The key events surrounding the death of Pakistan cricket coach Bob Woolmer as they unfolded, the dramatic changes in the police investigation and how the story changed.
SATURDAY 17 MARCH
Pakistan lose to Ireland and exit the Cricket World Cup in the West Indies.
Woolmer's death has cast a long shadow over the World Cup
Afterwards, an upset Bob Woolmer says the result is one of his worst experiences.
"I'd like to sleep on my future as coach of Pakistan," he tells reporters.
The press conference is to be his last public appearance.
But he is seen by other team members later that evening, a Pakistan cricket spokesman says the next day.
SUNDAY 18 MARCH
Early in the morning Woolmer e-mails his wife, Gill, in Cape Town.
She says: "He was really depressed and could not believe how this could have happened."
1045: Woolmer is found unconscious in his room at the Pegasus hotel in Kingston and taken to hospital. He is pronounced dead at midday.
MONDAY 19 MARCH
Woolmer's family give consent for a post-mortem to be carried out.
They say he had been suffering from stress and that this may have brought on a heart attack.
TUESDAY 20 MARCH
The first post-mortem is inconclusive and further tests are ordered.
Police hold a news conference later in the day and announce they are treating the death as suspicious.
Asked if Woolmer was murdered, Jamaica's deputy police commissioner Mark Shields says: "No, we're not saying that."
Woolmer's body is thought to have been found in the bathroom.
There are no signs of a struggle or of forced entry to Woolmer's bedroom and his possessions appear undisturbed, police say.
WEDNESDAY 21 MARCH
Pakistan win their final World Cup group match against Zimbabwe. The game goes ahead after a minute's silence and is dedicated to Woolmer.
THURSDAY 22 MARCH
Gill Woolmer rejects suggestions her husband committed suicide but refuses to rule out the possibility he was murdered.
Jamaican police question and fingerprint every member of the Pakistan squad - although they stress there are no suspects and the team are free to leave.
As speculation mounts over the cause of death, police also deny a report in the Jamaica Gleaner newspaper which quotes a police source as saying a broken bone had been found in Woolmer's neck.
Later in the day, police say they are treating the death as murder.
Further post mortem tests had showed the cause of death to be asphyxia, as a result of strangulation, police commissioner Lucius Thomas said.
FRIDAY 23 MARCH
Woolmer's family say they were unaware of any threats to him.
In a statement, the family also said they had no knowledge of whether Woolmer was involved in match-fixing, as some media have speculated.
SATURDAY 31 MARCH
Jamaican police accept an offer of help from UK police.
Officers from Scotland Yard will fly out next week, Mr Shields told the BBC.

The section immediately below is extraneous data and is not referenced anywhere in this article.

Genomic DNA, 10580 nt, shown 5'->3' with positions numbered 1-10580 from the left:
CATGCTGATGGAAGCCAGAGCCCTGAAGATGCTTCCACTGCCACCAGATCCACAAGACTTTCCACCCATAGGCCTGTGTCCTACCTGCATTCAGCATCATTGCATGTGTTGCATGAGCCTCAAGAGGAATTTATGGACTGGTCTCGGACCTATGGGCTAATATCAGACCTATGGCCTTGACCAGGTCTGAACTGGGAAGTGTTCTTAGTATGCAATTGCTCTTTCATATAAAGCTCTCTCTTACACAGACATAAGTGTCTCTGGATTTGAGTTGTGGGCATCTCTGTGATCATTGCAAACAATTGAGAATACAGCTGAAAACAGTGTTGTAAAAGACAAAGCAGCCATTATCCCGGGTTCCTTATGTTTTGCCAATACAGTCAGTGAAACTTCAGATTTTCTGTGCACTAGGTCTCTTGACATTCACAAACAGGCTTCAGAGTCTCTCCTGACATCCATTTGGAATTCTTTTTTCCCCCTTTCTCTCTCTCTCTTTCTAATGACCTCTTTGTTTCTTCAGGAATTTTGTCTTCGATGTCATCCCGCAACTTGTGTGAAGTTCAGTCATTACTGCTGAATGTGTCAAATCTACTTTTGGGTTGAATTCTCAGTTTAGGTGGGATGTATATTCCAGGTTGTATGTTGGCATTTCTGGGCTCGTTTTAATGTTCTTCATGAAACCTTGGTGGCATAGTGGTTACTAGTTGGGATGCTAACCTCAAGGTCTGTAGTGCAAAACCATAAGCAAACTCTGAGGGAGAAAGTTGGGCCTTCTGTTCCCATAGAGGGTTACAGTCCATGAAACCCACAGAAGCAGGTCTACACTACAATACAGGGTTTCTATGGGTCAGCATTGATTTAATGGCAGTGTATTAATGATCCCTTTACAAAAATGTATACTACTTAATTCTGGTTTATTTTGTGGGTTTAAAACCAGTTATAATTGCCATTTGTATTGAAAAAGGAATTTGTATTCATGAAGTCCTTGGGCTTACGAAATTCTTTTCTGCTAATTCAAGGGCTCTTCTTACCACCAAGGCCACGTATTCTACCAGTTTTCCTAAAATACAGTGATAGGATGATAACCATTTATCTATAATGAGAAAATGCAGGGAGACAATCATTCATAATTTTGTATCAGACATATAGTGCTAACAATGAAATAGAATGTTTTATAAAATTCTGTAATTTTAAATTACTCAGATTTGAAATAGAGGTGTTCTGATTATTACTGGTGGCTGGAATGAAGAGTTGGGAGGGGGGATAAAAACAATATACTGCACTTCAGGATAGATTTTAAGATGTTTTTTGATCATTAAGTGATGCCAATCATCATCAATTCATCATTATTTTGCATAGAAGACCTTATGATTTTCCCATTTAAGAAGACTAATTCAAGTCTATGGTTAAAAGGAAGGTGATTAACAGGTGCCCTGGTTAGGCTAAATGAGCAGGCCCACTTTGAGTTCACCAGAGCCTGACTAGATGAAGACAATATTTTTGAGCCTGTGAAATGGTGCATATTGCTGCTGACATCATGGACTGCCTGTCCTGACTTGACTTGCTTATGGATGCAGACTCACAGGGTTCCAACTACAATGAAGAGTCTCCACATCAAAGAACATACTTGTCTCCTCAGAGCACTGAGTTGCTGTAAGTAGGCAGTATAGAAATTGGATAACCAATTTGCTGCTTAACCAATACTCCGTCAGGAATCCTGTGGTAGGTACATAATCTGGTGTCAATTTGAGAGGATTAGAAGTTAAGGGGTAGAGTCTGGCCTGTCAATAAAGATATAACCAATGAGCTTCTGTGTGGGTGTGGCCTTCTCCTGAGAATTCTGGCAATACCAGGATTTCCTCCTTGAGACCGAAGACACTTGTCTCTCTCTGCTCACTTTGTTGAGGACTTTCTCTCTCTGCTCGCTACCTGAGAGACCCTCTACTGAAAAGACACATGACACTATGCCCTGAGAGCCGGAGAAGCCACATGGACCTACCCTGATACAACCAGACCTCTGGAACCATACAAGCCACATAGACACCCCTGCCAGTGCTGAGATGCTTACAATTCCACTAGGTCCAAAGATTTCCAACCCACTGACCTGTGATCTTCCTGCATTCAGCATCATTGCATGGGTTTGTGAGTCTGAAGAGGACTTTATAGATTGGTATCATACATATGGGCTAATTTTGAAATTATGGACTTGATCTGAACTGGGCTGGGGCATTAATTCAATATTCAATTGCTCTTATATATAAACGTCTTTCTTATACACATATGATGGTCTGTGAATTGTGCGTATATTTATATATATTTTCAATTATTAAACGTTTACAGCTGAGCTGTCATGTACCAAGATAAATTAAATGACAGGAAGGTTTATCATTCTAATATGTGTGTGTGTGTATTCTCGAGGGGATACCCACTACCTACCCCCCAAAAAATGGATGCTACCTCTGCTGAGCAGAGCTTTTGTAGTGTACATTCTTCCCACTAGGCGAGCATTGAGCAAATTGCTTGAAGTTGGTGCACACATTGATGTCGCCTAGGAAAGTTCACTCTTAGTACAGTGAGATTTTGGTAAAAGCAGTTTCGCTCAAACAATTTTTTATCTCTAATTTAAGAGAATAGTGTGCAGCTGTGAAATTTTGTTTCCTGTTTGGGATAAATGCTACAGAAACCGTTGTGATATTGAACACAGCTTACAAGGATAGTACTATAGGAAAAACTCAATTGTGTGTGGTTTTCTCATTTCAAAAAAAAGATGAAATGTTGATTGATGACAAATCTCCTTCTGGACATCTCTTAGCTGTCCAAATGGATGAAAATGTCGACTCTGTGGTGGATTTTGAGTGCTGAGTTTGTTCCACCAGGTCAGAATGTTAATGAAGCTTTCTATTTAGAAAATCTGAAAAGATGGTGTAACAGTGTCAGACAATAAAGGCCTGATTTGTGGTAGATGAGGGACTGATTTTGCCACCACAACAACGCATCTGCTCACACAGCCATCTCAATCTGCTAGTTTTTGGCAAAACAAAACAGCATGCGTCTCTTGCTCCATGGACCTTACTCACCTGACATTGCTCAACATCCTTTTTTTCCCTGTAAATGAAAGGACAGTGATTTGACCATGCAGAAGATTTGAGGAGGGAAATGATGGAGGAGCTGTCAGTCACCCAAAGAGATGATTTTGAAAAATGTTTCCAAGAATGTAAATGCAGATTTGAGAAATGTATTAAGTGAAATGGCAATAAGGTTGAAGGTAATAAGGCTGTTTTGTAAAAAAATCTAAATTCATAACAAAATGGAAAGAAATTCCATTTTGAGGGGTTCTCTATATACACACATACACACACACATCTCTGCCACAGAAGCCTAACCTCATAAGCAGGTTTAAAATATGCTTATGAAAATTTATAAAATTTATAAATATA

SUNDAY 1 APRIL
Pakistani cricket officials hold a memorial service for Woolmer in Lahore, attended by the team.
TUESDAY 3 APRIL
A team of UK police officers arrive in Jamaica to help the murder inquiry.
SUNDAY 29 APRIL
Woolmer was poisoned as well as strangled, the BBC's Panorama reports.
A drug was found in his body that would have rendered him helpless, according to a Panorama investigation.
His remains are flown back to his home in Cape Town, South Africa.
FRIDAY 4 MAY
Bob Woolmer is cremated in a private ceremony in South Africa.
Only family members attended the service, which took place at a funeral parlour close to his home in Cape Town.
TUESDAY 15 MAY
A UK government pathologist has concluded that Bob Woolmer was not murdered, according to the Times newspaper.
Dr Nat Carey said after studying autopsy material that death was not by asphyxiation from strangling, it said.
The Jamaica Gleaner newspaper has separately cited Scotland Yard sources as saying Mr Woolmer was not murdered.
SATURDAY 2 JUNE
Scotland Yard has told police in Jamaica that Woolmer was not murdered, the BBC understands.
The apparent verdict follows work by a UK Home Office pathologist, who flew to Jamaica to probe Mr Woolmer's death.
A UK newspaper has reported that Jamaican police are to announce that Mr Woolmer died of natural causes.
THURSDAY 7 JUNE
Jamaican police say they are studying "new material" regarding Bob Woolmer's death.
A police commissioner said a statement on the issue would be made "shortly".
TUESDAY 12 JUNE
Jamaican police announce that Bob Woolmer was not murdered but died of natural causes. Commissioner Lucius Thomas said three independent pathologists' reports had concluded that the original finding of death by manual asphyxiation was wrong.
Mr Thomas added that toxicology tests had ruled out any use of poison.
"The JCF [Jamaica Constabulary Force] accepts these findings and has now closed its
investigation into the death of Mr Bob Woolmer," Mr Thomas told a news conference.